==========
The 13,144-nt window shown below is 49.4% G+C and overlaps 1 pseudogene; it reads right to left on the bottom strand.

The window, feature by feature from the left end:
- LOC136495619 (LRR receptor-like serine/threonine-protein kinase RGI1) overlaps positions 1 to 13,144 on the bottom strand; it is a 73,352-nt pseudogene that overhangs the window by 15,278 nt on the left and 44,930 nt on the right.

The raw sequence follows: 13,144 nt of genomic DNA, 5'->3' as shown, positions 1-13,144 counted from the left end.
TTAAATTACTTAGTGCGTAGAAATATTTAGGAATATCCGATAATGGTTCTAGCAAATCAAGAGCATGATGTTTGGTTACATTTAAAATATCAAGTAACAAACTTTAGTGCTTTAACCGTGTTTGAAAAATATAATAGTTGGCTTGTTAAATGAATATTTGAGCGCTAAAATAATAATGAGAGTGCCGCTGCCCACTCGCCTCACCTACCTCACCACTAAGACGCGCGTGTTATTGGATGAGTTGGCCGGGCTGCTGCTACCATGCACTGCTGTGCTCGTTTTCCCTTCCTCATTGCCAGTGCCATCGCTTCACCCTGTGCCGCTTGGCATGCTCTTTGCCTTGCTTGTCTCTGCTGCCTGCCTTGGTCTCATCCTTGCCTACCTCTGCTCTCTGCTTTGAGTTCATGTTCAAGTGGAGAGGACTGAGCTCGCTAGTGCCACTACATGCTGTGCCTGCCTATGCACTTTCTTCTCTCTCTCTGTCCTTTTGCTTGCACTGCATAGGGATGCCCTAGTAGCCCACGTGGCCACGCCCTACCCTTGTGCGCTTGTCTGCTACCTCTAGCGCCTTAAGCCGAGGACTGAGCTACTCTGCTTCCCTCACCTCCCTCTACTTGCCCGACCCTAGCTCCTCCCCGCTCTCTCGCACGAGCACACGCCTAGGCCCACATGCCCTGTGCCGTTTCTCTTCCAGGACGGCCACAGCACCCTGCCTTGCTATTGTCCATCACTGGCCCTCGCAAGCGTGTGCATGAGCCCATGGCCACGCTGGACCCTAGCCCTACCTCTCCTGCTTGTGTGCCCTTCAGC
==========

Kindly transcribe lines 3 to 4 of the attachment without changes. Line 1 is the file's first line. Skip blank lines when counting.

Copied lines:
- LOC136495619 (LRR receptor-like serine/threonine-protein kinase RGI1) overlaps positions 1 to 13,144 on the bottom strand; it is a 73,352-nt pseudogene that overhangs the window by 15,278 nt on the left and 44,930 nt on the right.

The raw sequence follows: 13,144 nt of genomic DNA, 5'->3' as shown, positions 1-13,144 counted from the left end.